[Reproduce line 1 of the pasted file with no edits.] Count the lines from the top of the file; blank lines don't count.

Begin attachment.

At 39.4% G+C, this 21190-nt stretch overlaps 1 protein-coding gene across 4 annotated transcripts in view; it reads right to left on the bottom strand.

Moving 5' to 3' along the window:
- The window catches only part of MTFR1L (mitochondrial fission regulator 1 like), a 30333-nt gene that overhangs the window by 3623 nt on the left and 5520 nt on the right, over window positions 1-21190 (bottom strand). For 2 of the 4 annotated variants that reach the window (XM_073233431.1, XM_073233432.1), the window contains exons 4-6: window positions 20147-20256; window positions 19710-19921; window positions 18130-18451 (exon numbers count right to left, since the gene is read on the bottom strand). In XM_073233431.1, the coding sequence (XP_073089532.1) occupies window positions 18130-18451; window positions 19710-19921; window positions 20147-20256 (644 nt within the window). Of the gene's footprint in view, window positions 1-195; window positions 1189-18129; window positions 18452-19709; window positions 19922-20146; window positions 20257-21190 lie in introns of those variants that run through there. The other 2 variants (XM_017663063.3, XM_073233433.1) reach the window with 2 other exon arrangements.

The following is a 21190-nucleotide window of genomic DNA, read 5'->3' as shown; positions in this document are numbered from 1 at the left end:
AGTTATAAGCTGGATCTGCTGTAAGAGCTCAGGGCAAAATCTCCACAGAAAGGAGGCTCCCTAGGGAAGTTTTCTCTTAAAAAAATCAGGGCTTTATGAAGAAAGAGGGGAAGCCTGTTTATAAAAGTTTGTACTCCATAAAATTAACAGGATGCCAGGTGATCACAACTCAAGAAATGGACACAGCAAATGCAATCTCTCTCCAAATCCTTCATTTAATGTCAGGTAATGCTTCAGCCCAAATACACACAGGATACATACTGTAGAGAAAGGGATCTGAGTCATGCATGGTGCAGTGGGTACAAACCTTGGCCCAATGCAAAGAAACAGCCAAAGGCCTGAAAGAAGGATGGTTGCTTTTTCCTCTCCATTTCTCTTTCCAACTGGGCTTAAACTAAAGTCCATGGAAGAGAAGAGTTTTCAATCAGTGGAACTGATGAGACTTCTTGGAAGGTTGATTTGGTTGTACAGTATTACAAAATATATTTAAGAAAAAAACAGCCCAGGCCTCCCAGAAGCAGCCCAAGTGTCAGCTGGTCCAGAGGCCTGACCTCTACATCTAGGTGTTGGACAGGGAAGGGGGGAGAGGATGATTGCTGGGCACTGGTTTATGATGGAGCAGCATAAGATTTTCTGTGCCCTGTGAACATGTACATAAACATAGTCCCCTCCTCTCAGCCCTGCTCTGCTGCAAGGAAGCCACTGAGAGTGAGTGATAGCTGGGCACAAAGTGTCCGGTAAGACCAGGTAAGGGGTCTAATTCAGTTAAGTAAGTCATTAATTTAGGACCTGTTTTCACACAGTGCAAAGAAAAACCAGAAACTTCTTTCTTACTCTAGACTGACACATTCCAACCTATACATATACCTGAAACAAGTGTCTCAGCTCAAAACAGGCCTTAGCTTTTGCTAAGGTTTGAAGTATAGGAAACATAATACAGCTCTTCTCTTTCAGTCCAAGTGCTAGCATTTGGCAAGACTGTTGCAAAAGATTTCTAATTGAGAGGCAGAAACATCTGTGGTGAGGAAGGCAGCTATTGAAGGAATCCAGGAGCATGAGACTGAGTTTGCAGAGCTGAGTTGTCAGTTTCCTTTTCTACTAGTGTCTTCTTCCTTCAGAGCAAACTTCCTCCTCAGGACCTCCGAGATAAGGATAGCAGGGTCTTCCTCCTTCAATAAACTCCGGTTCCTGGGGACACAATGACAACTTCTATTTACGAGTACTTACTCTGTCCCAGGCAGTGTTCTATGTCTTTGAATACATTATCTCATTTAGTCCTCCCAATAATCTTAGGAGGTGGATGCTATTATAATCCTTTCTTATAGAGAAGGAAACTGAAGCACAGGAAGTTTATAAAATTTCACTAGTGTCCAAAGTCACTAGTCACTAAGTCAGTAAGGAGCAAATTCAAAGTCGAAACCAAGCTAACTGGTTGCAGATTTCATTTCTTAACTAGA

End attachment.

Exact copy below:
At 39.4% G+C, this 21190-nt stretch overlaps 1 protein-coding gene across 4 annotated transcripts in view; it reads right to left on the bottom strand.